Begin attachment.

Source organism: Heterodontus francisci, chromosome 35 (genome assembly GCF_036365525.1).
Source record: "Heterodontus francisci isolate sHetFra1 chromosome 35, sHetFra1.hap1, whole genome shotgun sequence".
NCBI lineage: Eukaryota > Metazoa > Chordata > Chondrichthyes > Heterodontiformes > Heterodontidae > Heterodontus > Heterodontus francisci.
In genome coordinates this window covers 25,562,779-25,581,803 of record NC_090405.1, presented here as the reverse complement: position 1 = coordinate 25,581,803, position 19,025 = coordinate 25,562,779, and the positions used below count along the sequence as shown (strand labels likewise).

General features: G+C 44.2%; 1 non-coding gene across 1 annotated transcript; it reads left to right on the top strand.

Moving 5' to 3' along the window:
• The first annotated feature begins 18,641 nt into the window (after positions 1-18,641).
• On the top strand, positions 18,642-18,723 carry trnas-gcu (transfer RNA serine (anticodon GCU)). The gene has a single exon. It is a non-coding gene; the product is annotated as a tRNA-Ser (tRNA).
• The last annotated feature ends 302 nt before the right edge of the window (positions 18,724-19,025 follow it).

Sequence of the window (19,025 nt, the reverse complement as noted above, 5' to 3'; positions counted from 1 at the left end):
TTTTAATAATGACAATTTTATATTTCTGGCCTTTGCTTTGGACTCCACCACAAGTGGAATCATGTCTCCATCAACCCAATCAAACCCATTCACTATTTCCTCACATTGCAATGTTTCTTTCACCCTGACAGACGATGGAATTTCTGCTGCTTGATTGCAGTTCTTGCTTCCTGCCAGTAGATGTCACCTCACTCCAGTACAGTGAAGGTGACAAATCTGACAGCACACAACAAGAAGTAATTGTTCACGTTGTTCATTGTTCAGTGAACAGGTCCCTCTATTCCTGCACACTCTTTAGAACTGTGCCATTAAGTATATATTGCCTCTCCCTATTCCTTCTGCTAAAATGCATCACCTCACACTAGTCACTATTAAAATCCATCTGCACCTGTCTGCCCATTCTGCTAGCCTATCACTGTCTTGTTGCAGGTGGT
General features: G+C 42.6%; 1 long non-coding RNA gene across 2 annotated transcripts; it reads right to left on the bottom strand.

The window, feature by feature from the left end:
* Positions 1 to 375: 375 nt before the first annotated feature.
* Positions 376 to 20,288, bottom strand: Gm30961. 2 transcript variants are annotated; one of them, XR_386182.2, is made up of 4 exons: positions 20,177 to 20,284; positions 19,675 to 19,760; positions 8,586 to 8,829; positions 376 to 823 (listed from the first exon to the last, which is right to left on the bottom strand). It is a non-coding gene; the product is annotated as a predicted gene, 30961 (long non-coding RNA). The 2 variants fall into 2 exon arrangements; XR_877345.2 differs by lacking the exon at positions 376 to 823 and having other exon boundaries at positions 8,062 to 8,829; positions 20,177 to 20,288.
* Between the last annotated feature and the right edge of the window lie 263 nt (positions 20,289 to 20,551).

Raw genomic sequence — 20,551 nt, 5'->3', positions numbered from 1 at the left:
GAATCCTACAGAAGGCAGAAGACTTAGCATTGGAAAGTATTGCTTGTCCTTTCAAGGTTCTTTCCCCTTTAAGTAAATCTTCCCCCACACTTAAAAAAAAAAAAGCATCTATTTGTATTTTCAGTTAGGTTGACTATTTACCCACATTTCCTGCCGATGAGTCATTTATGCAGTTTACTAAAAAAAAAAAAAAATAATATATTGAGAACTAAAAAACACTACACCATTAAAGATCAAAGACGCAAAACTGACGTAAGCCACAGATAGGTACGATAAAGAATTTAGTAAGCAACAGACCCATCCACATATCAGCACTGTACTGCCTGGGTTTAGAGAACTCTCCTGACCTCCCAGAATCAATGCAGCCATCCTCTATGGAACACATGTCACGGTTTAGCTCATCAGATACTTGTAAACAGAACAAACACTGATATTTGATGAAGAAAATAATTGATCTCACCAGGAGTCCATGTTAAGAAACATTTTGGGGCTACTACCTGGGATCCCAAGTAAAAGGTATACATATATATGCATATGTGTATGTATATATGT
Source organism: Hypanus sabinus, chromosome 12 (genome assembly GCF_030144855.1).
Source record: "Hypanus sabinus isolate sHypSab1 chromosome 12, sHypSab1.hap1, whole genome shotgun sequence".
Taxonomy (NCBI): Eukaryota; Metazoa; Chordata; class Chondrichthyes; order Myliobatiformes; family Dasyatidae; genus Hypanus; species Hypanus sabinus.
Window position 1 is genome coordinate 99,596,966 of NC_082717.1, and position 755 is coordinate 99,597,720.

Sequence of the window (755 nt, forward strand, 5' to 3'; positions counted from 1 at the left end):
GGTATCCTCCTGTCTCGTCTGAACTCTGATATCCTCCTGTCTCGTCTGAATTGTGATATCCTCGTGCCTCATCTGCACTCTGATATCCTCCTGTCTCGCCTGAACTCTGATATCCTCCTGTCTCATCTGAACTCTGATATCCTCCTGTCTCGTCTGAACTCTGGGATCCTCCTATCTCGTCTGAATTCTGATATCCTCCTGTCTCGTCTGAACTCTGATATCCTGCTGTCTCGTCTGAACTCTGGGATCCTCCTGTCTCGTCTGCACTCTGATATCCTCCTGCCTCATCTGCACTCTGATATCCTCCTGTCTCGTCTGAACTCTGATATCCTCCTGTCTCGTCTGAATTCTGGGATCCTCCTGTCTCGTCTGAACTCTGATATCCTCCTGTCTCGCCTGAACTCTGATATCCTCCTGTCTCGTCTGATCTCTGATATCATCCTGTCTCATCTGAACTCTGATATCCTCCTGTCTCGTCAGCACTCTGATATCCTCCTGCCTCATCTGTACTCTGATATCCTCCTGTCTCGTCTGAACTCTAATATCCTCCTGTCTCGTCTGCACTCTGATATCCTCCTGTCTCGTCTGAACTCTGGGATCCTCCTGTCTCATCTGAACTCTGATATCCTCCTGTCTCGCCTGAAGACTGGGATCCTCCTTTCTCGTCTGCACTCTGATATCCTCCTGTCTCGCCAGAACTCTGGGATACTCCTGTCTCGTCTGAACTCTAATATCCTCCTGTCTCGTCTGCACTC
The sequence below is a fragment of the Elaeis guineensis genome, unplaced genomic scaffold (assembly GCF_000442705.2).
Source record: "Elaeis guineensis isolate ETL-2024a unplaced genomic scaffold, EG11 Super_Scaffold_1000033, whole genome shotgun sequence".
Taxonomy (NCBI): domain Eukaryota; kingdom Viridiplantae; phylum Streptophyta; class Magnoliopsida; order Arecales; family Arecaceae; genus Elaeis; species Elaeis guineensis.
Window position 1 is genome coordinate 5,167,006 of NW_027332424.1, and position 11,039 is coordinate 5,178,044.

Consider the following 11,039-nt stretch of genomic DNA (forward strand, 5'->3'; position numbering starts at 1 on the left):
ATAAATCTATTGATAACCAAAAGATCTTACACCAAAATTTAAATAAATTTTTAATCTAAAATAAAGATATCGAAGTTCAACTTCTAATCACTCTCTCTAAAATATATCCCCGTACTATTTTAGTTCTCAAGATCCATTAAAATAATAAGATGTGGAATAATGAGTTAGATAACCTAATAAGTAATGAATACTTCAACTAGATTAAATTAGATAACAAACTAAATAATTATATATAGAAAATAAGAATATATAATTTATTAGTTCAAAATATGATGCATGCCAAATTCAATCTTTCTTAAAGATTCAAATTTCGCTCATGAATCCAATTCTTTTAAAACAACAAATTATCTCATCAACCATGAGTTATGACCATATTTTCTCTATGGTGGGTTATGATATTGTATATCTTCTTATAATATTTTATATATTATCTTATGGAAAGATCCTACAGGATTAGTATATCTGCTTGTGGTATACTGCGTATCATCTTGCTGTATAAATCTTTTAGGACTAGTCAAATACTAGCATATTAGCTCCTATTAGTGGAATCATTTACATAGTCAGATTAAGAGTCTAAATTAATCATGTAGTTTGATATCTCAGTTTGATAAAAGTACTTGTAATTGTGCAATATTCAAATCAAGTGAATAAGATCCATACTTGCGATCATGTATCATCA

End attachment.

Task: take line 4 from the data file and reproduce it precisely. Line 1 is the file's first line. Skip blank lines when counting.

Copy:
In genome coordinates this window covers 25,562,779-25,581,803 of record NC_090405.1, presented here as the reverse complement: position 1 = coordinate 25,581,803, position 19,025 = coordinate 25,562,779, and the positions used below count along the sequence as shown (strand labels likewise).